After incubating at 36°C with 5% CO2 for 2 days, N. gonorrhoeae-like colonies were used to make a smear for Gram’s-staining, oxidase and catalase tests. Patterns of acid production from the carbohydrates-glucose, maltose, lactose, sucrose- were also used in this study.

The other swab was also stored frozen in 2 mL of phosphate buffered saline at -20°C, except during transport. Neisseria gonorrhoeae which was isolated from a patient was used as positive control.

PCR analysis: DNA of suspected organisms were extracted by using Fermentas DNA purification Kit, the extracted DNA was suspended in TE- buffer and stored at -20°C.

Amplification was performed in 25 μL reaction volumes containing 50 pmol of each oligonucleotide primer and 1 μL of purified chromosomal DNA, 200 μM each of dATP, dCTP, dGTP, dTTP, 1.5 mM MgCl2, 1U of Taq DNA polymerase (Fermentase, Litvania).

The primers (forward primer 5’- CAACTATTCCCGATTGCG- 3’ and reverse primer 5’-GTTATACAGCTTCGCCTGAA-3’) amplify the orf1 gene.

Therefore, the primer pair set Ngu1/Ngu2 would generate a 260 bp PCR product.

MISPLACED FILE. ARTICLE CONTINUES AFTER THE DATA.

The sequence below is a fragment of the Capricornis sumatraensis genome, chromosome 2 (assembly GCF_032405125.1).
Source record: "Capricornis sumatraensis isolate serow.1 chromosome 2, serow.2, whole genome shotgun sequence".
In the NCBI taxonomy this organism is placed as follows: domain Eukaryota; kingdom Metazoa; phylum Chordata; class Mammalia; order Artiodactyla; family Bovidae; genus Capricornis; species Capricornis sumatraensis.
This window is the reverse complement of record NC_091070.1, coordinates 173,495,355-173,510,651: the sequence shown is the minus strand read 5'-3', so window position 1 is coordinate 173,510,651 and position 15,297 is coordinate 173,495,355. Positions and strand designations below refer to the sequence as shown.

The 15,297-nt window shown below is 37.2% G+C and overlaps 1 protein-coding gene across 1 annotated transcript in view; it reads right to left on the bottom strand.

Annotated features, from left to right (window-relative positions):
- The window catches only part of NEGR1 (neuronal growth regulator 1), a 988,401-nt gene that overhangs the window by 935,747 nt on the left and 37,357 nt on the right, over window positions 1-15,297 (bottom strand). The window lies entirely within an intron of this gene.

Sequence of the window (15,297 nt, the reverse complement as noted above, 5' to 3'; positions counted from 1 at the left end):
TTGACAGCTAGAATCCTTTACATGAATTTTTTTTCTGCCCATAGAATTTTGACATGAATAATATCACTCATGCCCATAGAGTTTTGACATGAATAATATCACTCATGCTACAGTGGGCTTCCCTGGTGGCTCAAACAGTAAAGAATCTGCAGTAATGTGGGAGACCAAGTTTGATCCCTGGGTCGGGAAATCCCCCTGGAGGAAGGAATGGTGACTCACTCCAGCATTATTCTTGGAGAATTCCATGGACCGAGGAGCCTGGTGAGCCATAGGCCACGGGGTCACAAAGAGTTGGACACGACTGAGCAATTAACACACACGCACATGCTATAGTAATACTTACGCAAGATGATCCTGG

The PCR cycle involved an initial denaturation at 94°C for 5 min, followed by 45 cycles at 94°C for 30 sec, 52°C for 30 sec and 72°C for 1 min, followed by a final extension at 72°C for 10 min and cooling to 25°C. The 10 μL of the PCR products was analyzed after electrophoresis in 0.5 μg mL-1 ethidium bromide-containing 2% agarose gels prepared in 0.5X Tris-borate-EDTA buffer.


In this study any prisoner presenting to the clinic of prison for evaluation of genitourinary symptoms, for therapy as a known contact of an individual with a diagnosed STD, or for routine STD screening was approached to volunteer for study enrollment.